- The Washington Times - Sunday, May 12, 2013

As he struggles to find momentum in his second term, President Obama is setting a dubious record for the slowest pace in assembling a new Cabinet.

Civil rights activists have criticized Mr. Obama for a lack of diversity in his new team, and the president’s nominees are largely people he already knows and trusts. But more striking to observers than the composition of the president’s Cabinet is its incomplete status nearly four months into his second term.

The White House on Thursday said it was Senate Republicans who were to blame for “historic obstructionism” against the president’s nominees.

“We call on Republicans in the Senate to stop gumming up the works when it comes to the confirmation process of nominees who are enormously qualified for the jobs that the president has asked them to fill and to get about the business of confirming them,” White House press secretary Jay Carney said.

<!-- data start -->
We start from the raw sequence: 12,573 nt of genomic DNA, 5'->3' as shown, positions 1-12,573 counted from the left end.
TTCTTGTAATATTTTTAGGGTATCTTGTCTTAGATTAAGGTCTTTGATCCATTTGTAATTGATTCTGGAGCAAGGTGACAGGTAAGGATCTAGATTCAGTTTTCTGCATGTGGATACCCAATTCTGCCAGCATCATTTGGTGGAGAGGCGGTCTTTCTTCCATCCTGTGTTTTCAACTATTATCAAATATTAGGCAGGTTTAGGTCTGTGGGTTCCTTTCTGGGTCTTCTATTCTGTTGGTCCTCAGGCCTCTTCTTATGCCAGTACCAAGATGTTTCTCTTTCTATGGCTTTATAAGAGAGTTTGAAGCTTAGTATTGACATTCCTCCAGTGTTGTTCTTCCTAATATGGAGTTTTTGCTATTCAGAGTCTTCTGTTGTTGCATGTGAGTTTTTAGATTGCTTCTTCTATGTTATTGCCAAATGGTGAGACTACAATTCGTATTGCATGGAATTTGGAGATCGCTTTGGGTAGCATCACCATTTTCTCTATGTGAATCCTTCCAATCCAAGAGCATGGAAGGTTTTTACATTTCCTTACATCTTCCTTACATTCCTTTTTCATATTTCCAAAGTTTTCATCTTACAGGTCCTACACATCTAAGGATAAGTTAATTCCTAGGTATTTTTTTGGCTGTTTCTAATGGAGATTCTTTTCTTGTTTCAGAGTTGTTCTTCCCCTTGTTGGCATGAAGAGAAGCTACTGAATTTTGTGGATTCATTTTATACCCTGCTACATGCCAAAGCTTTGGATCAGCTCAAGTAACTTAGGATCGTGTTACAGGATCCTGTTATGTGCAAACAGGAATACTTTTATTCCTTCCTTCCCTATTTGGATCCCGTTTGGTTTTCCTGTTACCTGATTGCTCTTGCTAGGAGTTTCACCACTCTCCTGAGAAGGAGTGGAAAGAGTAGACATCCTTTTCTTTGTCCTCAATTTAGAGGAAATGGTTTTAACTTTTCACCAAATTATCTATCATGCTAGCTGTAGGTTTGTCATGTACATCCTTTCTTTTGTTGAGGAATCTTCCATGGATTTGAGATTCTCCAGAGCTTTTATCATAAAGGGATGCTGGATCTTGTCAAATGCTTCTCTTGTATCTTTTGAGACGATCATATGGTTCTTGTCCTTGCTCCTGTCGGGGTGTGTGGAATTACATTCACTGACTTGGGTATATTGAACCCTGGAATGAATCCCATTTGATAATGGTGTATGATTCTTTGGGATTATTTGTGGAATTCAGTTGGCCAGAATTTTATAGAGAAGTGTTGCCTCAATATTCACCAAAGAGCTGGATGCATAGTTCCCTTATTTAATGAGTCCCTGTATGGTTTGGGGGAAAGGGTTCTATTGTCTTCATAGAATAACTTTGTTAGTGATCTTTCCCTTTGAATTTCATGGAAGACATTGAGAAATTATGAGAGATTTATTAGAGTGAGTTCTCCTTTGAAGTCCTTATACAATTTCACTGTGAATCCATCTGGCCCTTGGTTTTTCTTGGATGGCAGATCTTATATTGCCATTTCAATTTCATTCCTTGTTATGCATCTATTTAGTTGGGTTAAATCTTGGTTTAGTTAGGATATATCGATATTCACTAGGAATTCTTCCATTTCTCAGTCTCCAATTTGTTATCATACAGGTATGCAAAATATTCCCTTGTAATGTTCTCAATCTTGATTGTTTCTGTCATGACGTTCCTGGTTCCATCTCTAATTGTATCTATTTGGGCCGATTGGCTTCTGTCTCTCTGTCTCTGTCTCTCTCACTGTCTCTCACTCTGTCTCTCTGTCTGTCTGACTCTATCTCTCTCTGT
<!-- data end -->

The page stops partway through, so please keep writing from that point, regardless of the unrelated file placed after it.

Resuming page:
As of this weekend, seven of Mr. Obama’s 23 Cabinet-level posts had yet to be filled with a confirmed nominee (the president announced three of the nominations just more than a week ago). A check of presidential Cabinets going back to the administration of Woodrow Wilson in 1917 shows no other second-term president in the past century has had such difficulty putting together a complete leadership team.

“It’s really surprising how slow it’s been, how long it’s taken,” said David Lewis, a political science professor at Vanderbilt University. “This reflects a change in appointment politics in general. We’re fighting over things that we used to not fight over, and nominations are one of these things.”

SEE ALSO: Obama’s Commerce pick Pritzker may face flak

Some past presidential nominations have led to drawn-out battles in the Senate; for example, President George H.W. Bush’s appointment of John Tower as defense secretary in 1989. But no other president in modern times has reached mid-May of the beginning of his second term with nearly one-third of his Cabinet unfinished.